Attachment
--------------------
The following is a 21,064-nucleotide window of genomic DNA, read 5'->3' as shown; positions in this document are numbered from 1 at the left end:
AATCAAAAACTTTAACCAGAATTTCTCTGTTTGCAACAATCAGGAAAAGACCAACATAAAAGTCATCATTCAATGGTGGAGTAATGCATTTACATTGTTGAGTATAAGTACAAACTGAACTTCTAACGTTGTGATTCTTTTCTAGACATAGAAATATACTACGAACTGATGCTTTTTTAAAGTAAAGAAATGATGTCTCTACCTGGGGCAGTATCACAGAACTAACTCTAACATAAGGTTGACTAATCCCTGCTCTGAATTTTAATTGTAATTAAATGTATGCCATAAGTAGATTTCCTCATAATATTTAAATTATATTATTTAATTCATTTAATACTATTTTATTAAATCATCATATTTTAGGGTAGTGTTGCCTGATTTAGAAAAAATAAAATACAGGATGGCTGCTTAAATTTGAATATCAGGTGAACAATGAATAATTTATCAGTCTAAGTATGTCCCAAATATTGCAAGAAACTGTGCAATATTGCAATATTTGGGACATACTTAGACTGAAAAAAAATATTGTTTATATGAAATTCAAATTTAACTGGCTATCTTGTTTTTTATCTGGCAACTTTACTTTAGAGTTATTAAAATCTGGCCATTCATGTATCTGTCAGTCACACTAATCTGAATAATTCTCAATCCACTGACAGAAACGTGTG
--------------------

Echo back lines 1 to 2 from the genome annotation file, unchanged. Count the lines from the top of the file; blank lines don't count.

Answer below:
The following is a 21,064-nucleotide window of genomic DNA, read 5'->3' as shown; positions in this document are numbered from 1 at the left end:
AATCAAAAACTTTAACCAGAATTTCTCTGTTTGCAACAATCAGGAAAAGACCAACATAAAAGTCATCATTCAATGGTGGAGTAATGCATTTACATTGTTGAGTATAAGTACAAACTGAACTTCTAACGTTGTGATTCTTTTCTAGACATAGAAATATACTACGAACTGATGCTTTTTTAAAGTAAAGAAATGATGTCTCTACCTGGGGCAGTATCACAGAACTAACTCTAACATAAGGTTGACTAATCCCTGCTCTGAATTTTAATTGTAATTAAATGTATGCCATAAGTAGATTTCCTCATAATATTTAAATTATATTATTTAATTCATTTAATACTATTTTATTAAATCATCATATTTTAGGGTAGTGTTGCCTGATTTAGAAAAAATAAAATACAGGATGGCTGCTTAAATTTGAATATCAGGTGAACAATGAATAATTTATCAGTCTAAGTATGTCCCAAATATTGCAAGAAACTGTGCAATATTGCAATATTTGGGACATACTTAGACTGAAAAAAAATATTGTTTATATGAAATTCAAATTTAACTGGCTATCTTGTTTTTTATCTGGCAACTTTACTTTAGAGTTATTAAAATCTGGCCATTCATGTATCTGTCAGTCACACTAATCTGAATAATTCTCAATCCACTGACAGAAACGTGTG